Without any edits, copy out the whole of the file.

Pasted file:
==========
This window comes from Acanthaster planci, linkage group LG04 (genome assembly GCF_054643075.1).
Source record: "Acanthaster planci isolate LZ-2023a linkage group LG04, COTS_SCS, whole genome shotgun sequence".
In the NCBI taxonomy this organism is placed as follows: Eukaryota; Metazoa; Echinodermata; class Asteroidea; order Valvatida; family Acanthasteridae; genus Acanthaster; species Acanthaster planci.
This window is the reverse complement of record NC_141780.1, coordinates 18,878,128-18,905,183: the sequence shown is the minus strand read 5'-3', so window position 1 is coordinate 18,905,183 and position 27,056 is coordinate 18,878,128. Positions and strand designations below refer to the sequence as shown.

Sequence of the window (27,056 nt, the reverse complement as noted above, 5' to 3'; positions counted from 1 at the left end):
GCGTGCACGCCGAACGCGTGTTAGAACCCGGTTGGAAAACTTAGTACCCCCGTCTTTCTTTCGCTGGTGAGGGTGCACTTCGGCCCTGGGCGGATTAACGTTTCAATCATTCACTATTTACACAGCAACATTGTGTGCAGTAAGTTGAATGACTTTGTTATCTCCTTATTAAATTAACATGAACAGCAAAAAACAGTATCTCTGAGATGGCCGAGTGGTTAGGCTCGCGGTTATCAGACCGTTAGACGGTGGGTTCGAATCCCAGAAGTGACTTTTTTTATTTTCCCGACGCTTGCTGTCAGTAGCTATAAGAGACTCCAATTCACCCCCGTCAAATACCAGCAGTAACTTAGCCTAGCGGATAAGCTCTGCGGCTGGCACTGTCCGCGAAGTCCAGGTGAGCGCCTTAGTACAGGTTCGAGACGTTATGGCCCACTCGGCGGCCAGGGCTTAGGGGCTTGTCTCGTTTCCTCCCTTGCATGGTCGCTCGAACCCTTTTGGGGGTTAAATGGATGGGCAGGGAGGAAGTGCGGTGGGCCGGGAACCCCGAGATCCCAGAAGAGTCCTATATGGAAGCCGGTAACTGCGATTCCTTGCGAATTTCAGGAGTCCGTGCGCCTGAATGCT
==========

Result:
This window comes from Acanthaster planci, linkage group LG04 (genome assembly GCF_054643075.1).
Source record: "Acanthaster planci isolate LZ-2023a linkage group LG04, COTS_SCS, whole genome shotgun sequence".
In the NCBI taxonomy this organism is placed as follows: Eukaryota; Metazoa; Echinodermata; class Asteroidea; order Valvatida; family Acanthasteridae; genus Acanthaster; species Acanthaster planci.
This window is the reverse complement of record NC_141780.1, coordinates 18,878,128-18,905,183: the sequence shown is the minus strand read 5'-3', so window position 1 is coordinate 18,905,183 and position 27,056 is coordinate 18,878,128. Positions and strand designations below refer to the sequence as shown.

Sequence of the window (27,056 nt, the reverse complement as noted above, 5' to 3'; positions counted from 1 at the left end):
GCGTGCACGCCGAACGCGTGTTAGAACCCGGTTGGAAAACTTAGTACCCCCGTCTTTCTTTCGCTGGTGAGGGTGCACTTCGGCCCTGGGCGGATTAACGTTTCAATCATTCACTATTTACACAGCAACATTGTGTGCAGTAAGTTGAATGACTTTGTTATCTCCTTATTAAATTAACATGAACAGCAAAAAACAGTATCTCTGAGATGGCCGAGTGGTTAGGCTCGCGGTTATCAGACCGTTAGACGGTGGGTTCGAATCCCAGAAGTGACTTTTTTTATTTTCCCGACGCTTGCTGTCAGTAGCTATAAGAGACTCCAATTCACCCCCGTCAAATACCAGCAGTAACTTAGCCTAGCGGATAAGCTCTGCGGCTGGCACTGTCCGCGAAGTCCAGGTGAGCGCCTTAGTACAGGTTCGAGACGTTATGGCCCACTCGGCGGCCAGGGCTTAGGGGCTTGTCTCGTTTCCTCCCTTGCATGGTCGCTCGAACCCTTTTGGGGGTTAAATGGATGGGCAGGGAGGAAGTGCGGTGGGCCGGGAACCCCGAGATCCCAGAAGAGTCCTATATGGAAGCCGGTAACTGCGATTCCTTGCGAATTTCAGGAGTCCGTGCGCCTGAATGCT